Peggy Gou is widely regarded as an electronic music god, drawing in massive crowds at festivals globally. At the same time, she juggles a number of titles – as a producer with 1.8 million monthly listeners on Spotify, the director behind the label Gudu Records and an icon within the fashion industry and wider world.
During a visit to South Korea last February, Gou graced two different historic techno venues. Now, the DJ is preparing several projects for 2023, including her first full-length album.
How was the experience of DJing in Korea for the first time?
It was more than I expected. In order to resonate with the audience in Korea, I had to play music differently than I would in foreign countries. As I watched the audience’s reaction, I was excitedly thinking about how Korean House and techno are getting a little bigger. I was also performing with my favorite artists, so I was feeling a lot of emotions.
In terms of fashion, what do you want to show the audience at your live shows?
I think my performance includes costumes. I want to deliver energy at the same time, so I wear a lot of colored clothes. A lot of people think that my clothes are chosen by a stylist, but I wear whatever I want. It all depends on the country, the timing, the festival. I’ll choose the energy that I think suits the city and the situation.
As the day goes on, my suitcase gets bigger and bigger, and it's hard. People who like techno sometimes only wear black, but I think you can wear colorful colors while playing techno.
The word “colorful” is something of a defining term throughout your music and stage presence.
Sometimes people ask me to define my style. Every time I say no. I pretty much wear all styles of clothing. It's the same when you're making music. I draw from everything – I'm talking about K-House, indie, techno with my music, and all kinds of genre elements.
Can you speak about launching Gudu Records? What is the label working on currently?
Labels are labeled techno, house, etc., but I don't intend to label it myself. The music released on Gudu spans a variety of genres.
A compilation album will come out eventually. One song on the project by Korean artist Salamanda. In fact, Salamanda and I wanted to play music together in Korea this trip, but we didn't get together due to scheduling conflicts.
Gudu Records have a unique style of artwork, with covers featuring illustrated paintings in pastel tones.
Since [my 2019 song] "Starry Night," I've always used album covers drawn by an artist. Each record has the visual artist's own characteristics. Sometimes artists have specific needs, and sometimes artists listen to songs and draw whatever they want. It’s a fun process. Me.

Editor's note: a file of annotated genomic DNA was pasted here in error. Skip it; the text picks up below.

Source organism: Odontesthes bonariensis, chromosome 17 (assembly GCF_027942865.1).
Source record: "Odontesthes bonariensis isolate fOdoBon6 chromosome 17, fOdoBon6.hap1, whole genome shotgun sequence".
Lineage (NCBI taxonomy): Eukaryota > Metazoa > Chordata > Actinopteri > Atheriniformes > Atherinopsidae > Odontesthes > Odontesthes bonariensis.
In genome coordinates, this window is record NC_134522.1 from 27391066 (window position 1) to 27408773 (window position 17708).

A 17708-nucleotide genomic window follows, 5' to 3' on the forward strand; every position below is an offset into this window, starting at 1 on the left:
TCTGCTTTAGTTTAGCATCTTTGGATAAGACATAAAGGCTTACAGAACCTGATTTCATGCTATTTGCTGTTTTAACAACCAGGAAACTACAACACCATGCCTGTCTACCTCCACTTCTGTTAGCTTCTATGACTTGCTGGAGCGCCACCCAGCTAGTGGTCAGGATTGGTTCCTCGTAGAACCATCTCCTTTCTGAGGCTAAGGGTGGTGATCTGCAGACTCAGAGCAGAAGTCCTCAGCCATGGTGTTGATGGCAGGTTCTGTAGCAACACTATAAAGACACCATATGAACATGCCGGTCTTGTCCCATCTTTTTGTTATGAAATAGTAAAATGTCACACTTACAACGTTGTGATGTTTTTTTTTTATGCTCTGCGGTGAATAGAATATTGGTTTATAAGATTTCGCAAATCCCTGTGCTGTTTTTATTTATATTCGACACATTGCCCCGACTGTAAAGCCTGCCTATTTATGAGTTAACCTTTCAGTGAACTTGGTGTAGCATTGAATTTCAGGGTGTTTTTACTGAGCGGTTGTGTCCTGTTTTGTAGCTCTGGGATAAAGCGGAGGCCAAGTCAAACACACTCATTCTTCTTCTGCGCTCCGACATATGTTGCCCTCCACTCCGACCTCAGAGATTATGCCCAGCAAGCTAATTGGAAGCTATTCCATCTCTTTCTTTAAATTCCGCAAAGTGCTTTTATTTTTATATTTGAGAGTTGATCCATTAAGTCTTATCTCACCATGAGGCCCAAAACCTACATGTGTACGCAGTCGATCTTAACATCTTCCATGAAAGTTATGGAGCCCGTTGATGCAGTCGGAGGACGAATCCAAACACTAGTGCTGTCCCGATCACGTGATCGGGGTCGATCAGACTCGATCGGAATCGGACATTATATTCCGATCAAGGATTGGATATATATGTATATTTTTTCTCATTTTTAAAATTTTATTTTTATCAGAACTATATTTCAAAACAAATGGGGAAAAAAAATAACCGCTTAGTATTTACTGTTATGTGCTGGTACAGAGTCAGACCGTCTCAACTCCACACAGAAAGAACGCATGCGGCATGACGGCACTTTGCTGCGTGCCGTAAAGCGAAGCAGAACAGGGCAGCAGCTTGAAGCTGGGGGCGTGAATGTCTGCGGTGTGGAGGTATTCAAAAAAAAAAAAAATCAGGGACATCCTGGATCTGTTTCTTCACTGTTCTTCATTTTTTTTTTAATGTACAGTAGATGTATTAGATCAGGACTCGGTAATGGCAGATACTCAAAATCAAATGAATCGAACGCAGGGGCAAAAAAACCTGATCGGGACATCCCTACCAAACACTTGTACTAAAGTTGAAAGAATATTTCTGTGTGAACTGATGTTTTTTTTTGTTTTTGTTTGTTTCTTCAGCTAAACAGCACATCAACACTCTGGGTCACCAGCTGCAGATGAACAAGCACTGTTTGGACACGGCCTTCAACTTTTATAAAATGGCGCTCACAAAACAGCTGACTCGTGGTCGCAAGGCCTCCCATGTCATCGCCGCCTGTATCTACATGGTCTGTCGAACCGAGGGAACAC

I'm a tremendous control freak. For instance, I have to listen to all of the songs and their arrangements. With visual covers, I need to leave it to someone else and I know that.
Let’s circle back to your personal music. What are you working on right now?
So far, I've only released the [Moment] EP that contains about three songs. It's time to put out a regular album. I've been making one since before 2019, but it's my first album, so I'm being careful.
It took a long time to create a few of the collaborative songs on it. I'm almost done. If we finish the collaboration in March or April, we'll be able to release it in summer 2023. The album will come from XL Recordings, not Gudu Records, so we need to discuss the schedule together.
What types of songs are included on the project?
There are dance songs with my voice in them, of course. There will be a variety of BPM across songs. There's one song with a Spanish rapper. There are collaborations with artists that I really admire. And I'm ready to work with my favorite writer, Olafur Eliasson. I'll tell you this much.
Consistent sounds in your music include the piano, acid elements, percussion produced via drum machine and retro influences. Where does this come from?
I'm inspired by songs that were made before I was born. Mainly songs made in the 1980s and 1990s. You listen to a lot of songs before you make music. And then you’re like, ‘Let's do this part of the baseline a little differently, or let's try this part similarly?' With that, you have a starting point.
I don't like digital sound very much. That's why I use a lot of analog synthesizers and drum machines, like the Roland TR-606 or Jupiter synthesizer. My songs have to have an analog sound.
How would you describe your signature sound?
For me, it lies in the vocals and the bassline. My old dream was to be a singer. And then, after some time, I thought ‘maybe I shouldn't sing,’ but by then I knew that I was going to make music, it takes a little courage. The sound I make is dance music, basically, and I still use my own voice in my songs.
What are you wearing today?
This article has been lightly edited and condensed during the translation process.